After watching the Firestone Grand Prix of St. Petersburg yesterday, which was won by Team Penske driver Juan Montoya; I talked to a couple of friends about the race, scanned social media, thought about what I had watched – and still wasn’t sure what I thought about what had just transpired. Let’s just say it was a mixed bag for me.
It appears that a lot of the fears of the aero kits may have come to fruition. Many predicted that street courses would become “festivals of carbon fiber”; with apologies to our friend Pressdog, who coined the phrase. Based on the first half of the race, that’s exactly what it was.
Others have worried that the close racing that we enjoyed for the past three years with the DW12, would be lost with these new aero kits. It’s hard to say after one race, but there are already some indications that may be the case. Will Power said after the race that the new bodywork makes it extremely difficult to get close to pass.
Another concern was that one manufacturer would have a distinct advantage over the other. After wondering if Honda was sandbagging at the open test a couple of weeks ago at Barber Motorsports Park – I am wondering no more. I am now declaring Chevy the early leader in the development of the aero kits. The results pretty well mirrored what we saw at Barber for both days; with the highest finishing position for Honda being seventh and placing only three Hondas in the Top-Ten. There is no sugar-coating it. If I’m a Honda team, I am now officially worried.
The streets of St. Petersburg are nothing like the undulating road course at Barber. Yet, the results were pretty much the same at both venues. Word has it that Honda is focused exclusively on the Indianapolis 500 and is conceding the rest of the season. I don’t buy that for a minute. Yes, the Indianapolis 500 is the crown jewel – but only one team will win that. Nine of the last fifteen Indianapolis 500’s have been won by either Penske or Ganassi. The odds are good that one of those two will win it again this year – and they both run Chevys. If Honda’s focus is Indianapolis, and they come up short – they have a lot of explaining to do to their teams.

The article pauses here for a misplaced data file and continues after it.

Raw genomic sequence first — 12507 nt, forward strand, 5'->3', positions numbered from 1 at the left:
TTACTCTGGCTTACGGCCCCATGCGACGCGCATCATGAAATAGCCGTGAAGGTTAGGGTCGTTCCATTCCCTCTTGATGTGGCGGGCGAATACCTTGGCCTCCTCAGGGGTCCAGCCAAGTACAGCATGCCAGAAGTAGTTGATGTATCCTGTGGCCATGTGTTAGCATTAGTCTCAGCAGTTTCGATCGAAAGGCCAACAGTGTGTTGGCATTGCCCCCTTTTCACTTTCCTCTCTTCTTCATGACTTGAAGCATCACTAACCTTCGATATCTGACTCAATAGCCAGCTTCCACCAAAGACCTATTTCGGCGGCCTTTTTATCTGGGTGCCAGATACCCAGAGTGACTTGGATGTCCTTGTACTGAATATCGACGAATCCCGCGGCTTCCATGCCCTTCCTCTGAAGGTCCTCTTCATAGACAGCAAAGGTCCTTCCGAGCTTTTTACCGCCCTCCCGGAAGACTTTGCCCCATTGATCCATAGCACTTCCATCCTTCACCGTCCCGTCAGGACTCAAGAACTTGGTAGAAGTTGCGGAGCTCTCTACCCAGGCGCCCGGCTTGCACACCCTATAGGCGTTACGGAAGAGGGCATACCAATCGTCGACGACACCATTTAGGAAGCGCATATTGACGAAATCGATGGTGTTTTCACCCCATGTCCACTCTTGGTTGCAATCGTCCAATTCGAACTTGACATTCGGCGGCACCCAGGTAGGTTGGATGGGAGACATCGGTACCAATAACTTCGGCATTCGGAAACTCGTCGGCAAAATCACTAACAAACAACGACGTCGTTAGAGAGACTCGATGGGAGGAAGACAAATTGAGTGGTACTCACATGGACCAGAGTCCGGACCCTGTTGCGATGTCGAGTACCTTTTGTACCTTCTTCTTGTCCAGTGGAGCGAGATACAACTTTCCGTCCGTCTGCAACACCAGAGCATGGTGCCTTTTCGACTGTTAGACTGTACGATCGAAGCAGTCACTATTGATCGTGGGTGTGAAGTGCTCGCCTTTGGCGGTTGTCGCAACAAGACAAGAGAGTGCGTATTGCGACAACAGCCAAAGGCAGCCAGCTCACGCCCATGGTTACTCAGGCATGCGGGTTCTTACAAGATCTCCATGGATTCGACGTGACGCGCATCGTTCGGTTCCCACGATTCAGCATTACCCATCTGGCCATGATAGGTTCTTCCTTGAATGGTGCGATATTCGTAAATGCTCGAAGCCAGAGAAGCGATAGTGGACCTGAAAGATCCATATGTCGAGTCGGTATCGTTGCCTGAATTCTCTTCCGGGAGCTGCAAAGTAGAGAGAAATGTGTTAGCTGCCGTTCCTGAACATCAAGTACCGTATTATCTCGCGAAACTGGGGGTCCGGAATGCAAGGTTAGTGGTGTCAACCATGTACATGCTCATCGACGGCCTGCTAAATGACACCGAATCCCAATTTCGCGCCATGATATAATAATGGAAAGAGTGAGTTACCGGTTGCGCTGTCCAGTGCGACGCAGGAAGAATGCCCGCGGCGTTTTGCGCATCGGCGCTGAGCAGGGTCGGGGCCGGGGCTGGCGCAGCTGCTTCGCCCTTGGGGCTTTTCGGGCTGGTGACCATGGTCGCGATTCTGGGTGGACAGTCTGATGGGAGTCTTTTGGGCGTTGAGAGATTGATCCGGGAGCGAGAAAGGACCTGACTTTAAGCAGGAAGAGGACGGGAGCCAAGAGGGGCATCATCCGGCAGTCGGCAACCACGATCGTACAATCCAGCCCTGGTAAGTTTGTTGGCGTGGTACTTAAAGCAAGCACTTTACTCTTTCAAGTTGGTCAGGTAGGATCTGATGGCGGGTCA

We are constantly reminded that Chevy and Honda took totally different paths with their respective designs of the aero kits. There is such a thing as outsmarting one’s self. It appears that Honda took the complicated approach with too many variables available to the teams. On the pre-race show, Jon Beekhuis pointed out that there are up to a million different aero combinations that a team can choose in setting up a car. Seriously?
Chevy, on the other hand, seems to have taken the KISS approach (Keep It Simple, Stupid). There are fewer options and, consequently, fewer ways to screw it up.
Admittedly, I applauded Honda’s design when I first saw it. It looked like they had put a lot of thought into their design, while the Chevy kit simply looked like they had just stuck a few winglets in odd places. That shows what I know.
I also thought that the raised winglets that looked like T’s on each front wing looked like they were asking to be knocked off. Although several T’s were casualties in yesterday’s race, the Chevy teams were generally able to continue with damaged wings. Whenever a Honda front-wing was damaged, all of the layered louvers seemed to disintegrate within a couple of laps after contact.